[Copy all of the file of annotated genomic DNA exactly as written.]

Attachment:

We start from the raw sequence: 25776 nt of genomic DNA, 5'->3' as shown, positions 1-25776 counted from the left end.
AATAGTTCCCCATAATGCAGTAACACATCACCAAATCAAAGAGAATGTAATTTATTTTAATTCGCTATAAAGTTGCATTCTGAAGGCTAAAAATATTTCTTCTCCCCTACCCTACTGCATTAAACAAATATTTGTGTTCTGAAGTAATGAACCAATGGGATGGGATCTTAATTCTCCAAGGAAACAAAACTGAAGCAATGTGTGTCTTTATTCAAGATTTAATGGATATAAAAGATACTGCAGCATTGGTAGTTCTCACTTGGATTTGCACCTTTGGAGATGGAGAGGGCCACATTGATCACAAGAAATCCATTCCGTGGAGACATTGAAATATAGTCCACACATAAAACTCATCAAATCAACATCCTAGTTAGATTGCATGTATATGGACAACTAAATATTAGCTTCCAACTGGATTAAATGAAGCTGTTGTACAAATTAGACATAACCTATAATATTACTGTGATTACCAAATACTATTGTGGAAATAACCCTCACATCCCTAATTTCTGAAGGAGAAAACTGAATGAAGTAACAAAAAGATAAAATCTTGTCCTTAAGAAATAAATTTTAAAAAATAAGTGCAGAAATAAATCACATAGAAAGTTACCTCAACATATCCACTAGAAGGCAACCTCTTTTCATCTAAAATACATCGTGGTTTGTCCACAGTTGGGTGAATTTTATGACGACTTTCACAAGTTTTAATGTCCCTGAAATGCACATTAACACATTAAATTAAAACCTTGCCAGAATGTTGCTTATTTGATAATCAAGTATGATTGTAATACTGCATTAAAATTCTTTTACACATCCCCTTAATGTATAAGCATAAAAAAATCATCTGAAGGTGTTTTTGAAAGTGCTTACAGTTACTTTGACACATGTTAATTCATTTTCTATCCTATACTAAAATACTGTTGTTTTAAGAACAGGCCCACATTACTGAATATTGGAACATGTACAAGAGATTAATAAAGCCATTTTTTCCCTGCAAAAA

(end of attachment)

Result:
We start from the raw sequence: 25776 nt of genomic DNA, 5'->3' as shown, positions 1-25776 counted from the left end.
AATAGTTCCCCATAATGCAGTAACACATCACCAAATCAAAGAGAATGTAATTTATTTTAATTCGCTATAAAGTTGCATTCTGAAGGCTAAAAATATTTCTTCTCCCCTACCCTACTGCATTAAACAAATATTTGTGTTCTGAAGTAATGAACCAATGGGATGGGATCTTAATTCTCCAAGGAAACAAAACTGAAGCAATGTGTGTCTTTATTCAAGATTTAATGGATATAAAAGATACTGCAGCATTGGTAGTTCTCACTTGGATTTGCACCTTTGGAGATGGAGAGGGCCACATTGATCACAAGAAATCCATTCCGTGGAGACATTGAAATATAGTCCACACATAAAACTCATCAAATCAACATCCTAGTTAGATTGCATGTATATGGACAACTAAATATTAGCTTCCAACTGGATTAAATGAAGCTGTTGTACAAATTAGACATAACCTATAATATTACTGTGATTACCAAATACTATTGTGGAAATAACCCTCACATCCCTAATTTCTGAAGGAGAAAACTGAATGAAGTAACAAAAAGATAAAATCTTGTCCTTAAGAAATAAATTTTAAAAAATAAGTGCAGAAATAAATCACATAGAAAGTTACCTCAACATATCCACTAGAAGGCAACCTCTTTTCATCTAAAATACATCGTGGTTTGTCCACAGTTGGGTGAATTTTATGACGACTTTCACAAGTTTTAATGTCCCTGAAATGCACATTAACACATTAAATTAAAACCTTGCCAGAATGTTGCTTATTTGATAATCAAGTATGATTGTAATACTGCATTAAAATTCTTTTACACATCCCCTTAATGTATAAGCATAAAAAAATCATCTGAAGGTGTTTTTGAAAGTGCTTACAGTTACTTTGACACATGTTAATTCATTTTCTATCCTATACTAAAATACTGTTGTTTTAAGAACAGGCCCACATTACTGAATATTGGAACATGTACAAGAGATTAATAAAGCCATTTTTTCCCTGCAAAAA